Although Leon Anderson is advocating for analytical autoethnography over the evocative autoethnography (more on these two types of autoethnography in a bit) that Carolyn Ellis and Art Bochner have been labelled with, his five grievances do apply to several of the criticisms found with autoethnography and why researchers need to tread carefully along the line between personal and self-indulgent. These five points include the following: 


“(1) excessive focus on self in isolation from others; 

(2) overemphasis on narration rather than analysis and cultural interpretation; 

(3) exclusive reliance on personal memory and recalling as a data source; 

(4) negligence of ethical standards regard- ing others in self-narratives; and 

(5) inappropriate application of the label “auto-ethnography.”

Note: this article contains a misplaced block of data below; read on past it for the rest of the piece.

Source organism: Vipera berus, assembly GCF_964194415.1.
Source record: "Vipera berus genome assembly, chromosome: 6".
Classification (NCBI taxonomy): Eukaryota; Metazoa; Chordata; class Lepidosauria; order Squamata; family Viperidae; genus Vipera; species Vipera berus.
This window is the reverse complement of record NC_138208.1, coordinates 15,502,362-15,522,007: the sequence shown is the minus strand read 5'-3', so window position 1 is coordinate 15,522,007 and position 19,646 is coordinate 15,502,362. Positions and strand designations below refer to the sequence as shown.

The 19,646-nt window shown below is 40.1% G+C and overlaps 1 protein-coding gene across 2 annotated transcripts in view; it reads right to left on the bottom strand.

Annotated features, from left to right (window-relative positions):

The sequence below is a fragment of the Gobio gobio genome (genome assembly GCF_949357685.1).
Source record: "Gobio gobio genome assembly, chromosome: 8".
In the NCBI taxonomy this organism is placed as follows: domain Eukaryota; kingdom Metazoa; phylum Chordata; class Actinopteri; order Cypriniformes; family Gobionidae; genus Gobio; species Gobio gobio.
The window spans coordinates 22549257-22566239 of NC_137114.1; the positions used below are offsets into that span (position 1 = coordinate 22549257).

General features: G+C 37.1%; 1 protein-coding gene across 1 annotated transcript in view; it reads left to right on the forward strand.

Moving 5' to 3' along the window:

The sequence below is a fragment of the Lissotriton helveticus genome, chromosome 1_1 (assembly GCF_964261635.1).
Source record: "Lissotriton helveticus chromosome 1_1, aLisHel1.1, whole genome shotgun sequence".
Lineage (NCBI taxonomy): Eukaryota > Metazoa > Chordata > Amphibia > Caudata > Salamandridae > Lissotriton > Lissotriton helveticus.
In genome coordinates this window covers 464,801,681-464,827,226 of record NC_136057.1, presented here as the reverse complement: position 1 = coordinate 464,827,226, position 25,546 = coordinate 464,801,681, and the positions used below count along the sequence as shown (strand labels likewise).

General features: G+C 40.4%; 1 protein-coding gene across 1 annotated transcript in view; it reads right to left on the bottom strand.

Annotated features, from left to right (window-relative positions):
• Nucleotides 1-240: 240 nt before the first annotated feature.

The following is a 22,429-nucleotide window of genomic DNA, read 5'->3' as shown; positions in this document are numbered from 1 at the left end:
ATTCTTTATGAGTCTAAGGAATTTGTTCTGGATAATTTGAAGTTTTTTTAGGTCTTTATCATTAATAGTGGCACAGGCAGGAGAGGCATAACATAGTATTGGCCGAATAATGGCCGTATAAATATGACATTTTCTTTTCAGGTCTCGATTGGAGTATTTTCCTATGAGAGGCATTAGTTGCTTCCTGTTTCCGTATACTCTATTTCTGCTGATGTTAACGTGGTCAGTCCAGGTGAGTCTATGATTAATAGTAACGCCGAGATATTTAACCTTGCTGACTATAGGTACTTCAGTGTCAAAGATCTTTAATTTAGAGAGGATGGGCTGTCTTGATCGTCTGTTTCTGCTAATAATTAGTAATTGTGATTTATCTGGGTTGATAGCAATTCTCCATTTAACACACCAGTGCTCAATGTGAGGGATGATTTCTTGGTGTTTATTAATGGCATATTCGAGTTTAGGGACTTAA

While Anderson is rather respectful of Ellis and Bochner’s methods, and merely wants to offer his spin on the autoethnography methodology, other academics are not as constructively critical, case in point with Fine, who describes it as the, ‘arm-chair pleasures of me-search’ (Fine 2003 quoted in Ellis and Bochner 443). 

I personally found the review of Anderson’s analytical autoethnography by Ellis & Bochner both engaging and insightful, and as with Anderson, they are respectful of his views as they rather eloquently put it, 'We can disagree without being disagreeable' (Ellis & Bochner 447). 




At the start of this blog I mentioned that there are a vast array of different labels that have been applied to autoethnography, and my understanding of how this came about stems from the fact that an endless multitude of existing selfs will inevitably lead to a multitude of deviations. Ellis and Bochner, regarded as pioneers of evocative autoethnography, give an extensive list of some of these labels: